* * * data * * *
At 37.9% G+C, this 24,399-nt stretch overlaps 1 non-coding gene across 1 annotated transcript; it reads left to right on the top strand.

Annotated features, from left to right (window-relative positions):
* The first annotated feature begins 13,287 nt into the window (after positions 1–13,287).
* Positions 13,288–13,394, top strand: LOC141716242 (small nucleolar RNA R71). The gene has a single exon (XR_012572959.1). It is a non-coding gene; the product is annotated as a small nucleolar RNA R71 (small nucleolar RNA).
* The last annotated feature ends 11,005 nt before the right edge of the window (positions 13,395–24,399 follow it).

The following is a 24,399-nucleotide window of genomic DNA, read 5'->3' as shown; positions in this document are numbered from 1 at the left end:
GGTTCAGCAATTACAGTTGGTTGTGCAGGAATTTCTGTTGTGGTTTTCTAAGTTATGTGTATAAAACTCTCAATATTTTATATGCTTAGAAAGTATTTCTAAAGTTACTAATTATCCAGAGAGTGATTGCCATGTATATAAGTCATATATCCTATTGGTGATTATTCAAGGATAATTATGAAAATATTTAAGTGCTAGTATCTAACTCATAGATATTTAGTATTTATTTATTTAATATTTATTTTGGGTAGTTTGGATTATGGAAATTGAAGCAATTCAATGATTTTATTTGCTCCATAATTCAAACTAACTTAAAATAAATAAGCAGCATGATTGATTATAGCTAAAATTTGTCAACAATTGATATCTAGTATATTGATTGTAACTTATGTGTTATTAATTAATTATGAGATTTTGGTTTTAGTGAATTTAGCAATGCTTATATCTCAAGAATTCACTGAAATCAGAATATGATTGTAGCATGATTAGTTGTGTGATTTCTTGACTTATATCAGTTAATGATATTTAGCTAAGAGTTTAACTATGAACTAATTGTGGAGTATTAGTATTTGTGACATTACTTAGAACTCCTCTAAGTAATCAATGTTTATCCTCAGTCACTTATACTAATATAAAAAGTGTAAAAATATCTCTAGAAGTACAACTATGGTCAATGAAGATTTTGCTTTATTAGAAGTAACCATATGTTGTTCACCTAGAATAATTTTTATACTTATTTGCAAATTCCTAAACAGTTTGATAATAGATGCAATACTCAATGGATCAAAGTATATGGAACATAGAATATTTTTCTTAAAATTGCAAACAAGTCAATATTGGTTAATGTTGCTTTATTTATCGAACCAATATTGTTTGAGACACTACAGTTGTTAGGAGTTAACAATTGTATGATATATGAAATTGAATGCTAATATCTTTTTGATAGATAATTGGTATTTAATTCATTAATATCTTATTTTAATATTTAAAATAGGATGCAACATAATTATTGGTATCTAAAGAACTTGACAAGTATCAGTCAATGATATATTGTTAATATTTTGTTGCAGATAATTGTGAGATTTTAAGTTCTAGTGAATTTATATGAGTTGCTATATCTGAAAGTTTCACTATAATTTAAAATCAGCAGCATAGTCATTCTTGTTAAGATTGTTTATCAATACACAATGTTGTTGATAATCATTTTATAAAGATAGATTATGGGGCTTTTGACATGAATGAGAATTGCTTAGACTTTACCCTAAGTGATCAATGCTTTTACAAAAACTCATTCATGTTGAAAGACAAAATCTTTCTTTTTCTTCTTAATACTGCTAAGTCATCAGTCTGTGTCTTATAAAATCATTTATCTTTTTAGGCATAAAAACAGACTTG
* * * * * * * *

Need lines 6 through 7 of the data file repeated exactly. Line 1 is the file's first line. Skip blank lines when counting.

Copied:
The following is a 24,399-nucleotide window of genomic DNA, read 5'->3' as shown; positions in this document are numbered from 1 at the left end:
GGTTCAGCAATTACAGTTGGTTGTGCAGGAATTTCTGTTGTGGTTTTCTAAGTTATGTGTATAAAACTCTCAATATTTTATATGCTTAGAAAGTATTTCTAAAGTTACTAATTATCCAGAGAGTGATTGCCATGTATATAAGTCATATATCCTATTGGTGATTATTCAAGGATAATTATGAAAATATTTAAGTGCTAGTATCTAACTCATAGATATTTAGTATTTATTTATTTAATATTTATTTTGGGTAGTTTGGATTATGGAAATTGAAGCAATTCAATGATTTTATTTGCTCCATAATTCAAACTAACTTAAAATAAATAAGCAGCATGATTGATTATAGCTAAAATTTGTCAACAATTGATATCTAGTATATTGATTGTAACTTATGTGTTATTAATTAATTATGAGATTTTGGTTTTAGTGAATTTAGCAATGCTTATATCTCAAGAATTCACTGAAATCAGAATATGATTGTAGCATGATTAGTTGTGTGATTTCTTGACTTATATCAGTTAATGATATTTAGCTAAGAGTTTAACTATGAACTAATTGTGGAGTATTAGTATTTGTGACATTACTTAGAACTCCTCTAAGTAATCAATGTTTATCCTCAGTCACTTATACTAATATAAAAAGTGTAAAAATATCTCTAGAAGTACAACTATGGTCAATGAAGATTTTGCTTTATTAGAAGTAACCATATGTTGTTCACCTAGAATAATTTTTATACTTATTTGCAAATTCCTAAACAGTTTGATAATAGATGCAATACTCAATGGATCAAAGTATATGGAACATAGAATATTTTTCTTAAAATTGCAAACAAGTCAATATTGGTTAATGTTGCTTTATTTATCGAACCAATATTGTTTGAGACACTACAGTTGTTAGGAGTTAACAATTGTATGATATATGAAATTGAATGCTAATATCTTTTTGATAGATAATTGGTATTTAATTCATTAATATCTTATTTTAATATTTAAAATAGGATGCAACATAATTATTGGTATCTAAAGAACTTGACAAGTATCAGTCAATGATATATTGTTAATATTTTGTTGCAGATAATTGTGAGATTTTAAGTTCTAGTGAATTTATATGAGTTGCTATATCTGAAAGTTTCACTATAATTTAAAATCAGCAGCATAGTCATTCTTGTTAAGATTGTTTATCAATACACAATGTTGTTGATAATCATTTTATAAAGATAGATTATGGGGCTTTTGACATGAATGAGAATTGCTTAGACTTTACCCTAAGTGATCAATGCTTTTACAAAAACTCATTCATGTTGAAAGACAAAATCTTTCTTTTTCTTCTTAATACTGCTAAGTCATCAGTCTGTGTCTTATAAAATCATTTATCTTTTTAGGCATAAAAACAGACTTG